According to documents filed in court, the criminal investigation into Steinhardt began in February 2017. While investigating the Bull’s Head stolen from Lebanon during the Lebanese Civil War, the DA’s Office determined Steinhardt had purchased the multi-million-dollar statue then subsequently loaned it to the Metropolitan Museum of Art. Months after seizing the piece, the D.A.’s Office announced the formation of its Antiquities Trafficking Unit with the repatriation of the Bull’s Head and the Calf Bearer, a second multi-million-dollar marble statute seized from Steinhardt, to the Lebanese Republic in December 2017.
In the process of uncovering the Lebanese statues, the DA’s Office learned that Steinhardt possessed additional looted antiquities at his apartment and office, and, soon after, initiated a grand jury criminal investigation into his acquisition, possession, and sale of more than 1,000 antiquities since at least 1987. As part of this inquiry into criminal conduct by Steinhardt, the DA’s Office executed 17 judicially-ordered search warrants and conducted joint investigations with law enforcement authorities in 11 countries: Bulgaria, Egypt, Greece, Iraq, Israel, Italy, Jordan, Lebanon, Libya, Syria, and Turkey.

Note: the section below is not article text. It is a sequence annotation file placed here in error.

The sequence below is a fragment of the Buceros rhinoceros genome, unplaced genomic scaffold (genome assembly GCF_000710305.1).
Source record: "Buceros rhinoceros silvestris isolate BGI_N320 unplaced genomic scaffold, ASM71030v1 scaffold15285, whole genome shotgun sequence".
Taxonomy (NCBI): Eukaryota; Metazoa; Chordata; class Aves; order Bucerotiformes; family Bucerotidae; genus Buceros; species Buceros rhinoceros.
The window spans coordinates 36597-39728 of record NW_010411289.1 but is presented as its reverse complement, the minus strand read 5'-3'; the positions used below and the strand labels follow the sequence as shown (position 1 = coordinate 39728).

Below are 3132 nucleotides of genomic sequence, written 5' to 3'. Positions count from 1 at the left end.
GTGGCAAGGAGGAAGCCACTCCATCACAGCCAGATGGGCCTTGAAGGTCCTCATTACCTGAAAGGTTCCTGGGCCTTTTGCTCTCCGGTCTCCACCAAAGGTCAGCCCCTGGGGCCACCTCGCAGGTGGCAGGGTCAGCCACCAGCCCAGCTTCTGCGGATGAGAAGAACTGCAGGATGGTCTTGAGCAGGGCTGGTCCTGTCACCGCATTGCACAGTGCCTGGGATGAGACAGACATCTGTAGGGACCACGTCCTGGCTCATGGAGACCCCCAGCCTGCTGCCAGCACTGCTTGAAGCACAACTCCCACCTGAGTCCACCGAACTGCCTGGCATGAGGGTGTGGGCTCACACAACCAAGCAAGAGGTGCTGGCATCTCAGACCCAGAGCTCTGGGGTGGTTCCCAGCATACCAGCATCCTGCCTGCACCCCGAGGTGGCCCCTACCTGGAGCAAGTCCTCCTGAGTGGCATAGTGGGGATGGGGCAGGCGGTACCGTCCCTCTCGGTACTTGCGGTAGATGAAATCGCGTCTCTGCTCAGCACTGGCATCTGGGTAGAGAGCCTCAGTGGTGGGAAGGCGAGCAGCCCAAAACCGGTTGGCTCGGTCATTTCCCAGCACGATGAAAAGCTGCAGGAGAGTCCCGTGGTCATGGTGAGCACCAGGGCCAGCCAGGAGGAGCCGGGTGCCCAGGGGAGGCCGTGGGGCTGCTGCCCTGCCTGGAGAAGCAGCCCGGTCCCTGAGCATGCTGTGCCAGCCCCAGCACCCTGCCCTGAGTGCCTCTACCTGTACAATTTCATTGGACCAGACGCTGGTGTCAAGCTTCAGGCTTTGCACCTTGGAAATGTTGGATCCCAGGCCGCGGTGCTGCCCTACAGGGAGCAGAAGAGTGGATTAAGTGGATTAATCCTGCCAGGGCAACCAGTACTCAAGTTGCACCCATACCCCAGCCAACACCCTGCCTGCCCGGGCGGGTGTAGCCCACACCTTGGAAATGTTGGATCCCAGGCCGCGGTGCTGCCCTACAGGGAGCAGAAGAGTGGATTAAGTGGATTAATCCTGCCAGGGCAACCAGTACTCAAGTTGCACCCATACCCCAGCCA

Steinhardt, 81, was described by Bloomberg in 2014 as “Wall Street’s greatest trader,” and in 2018, Forbes Magazine reported his net worth at $1.1 billion. According to an official NYU publication, the Steinhardt School of Culture, Education and Human Development at New York University bears his name in recognition of two $10 million donations. In the 1990s, Steinhardt bought and donated Steeple Jason Island and Grand Jason Island in the Falkland Islands to the Wildlife Conservation Society (WCS), along with $425,000 for a research station to be named after himself and his wife Judy. Steinhardt reportedly owns part of the Miami Marlins and the Los Angeles Dodgers baseball teams.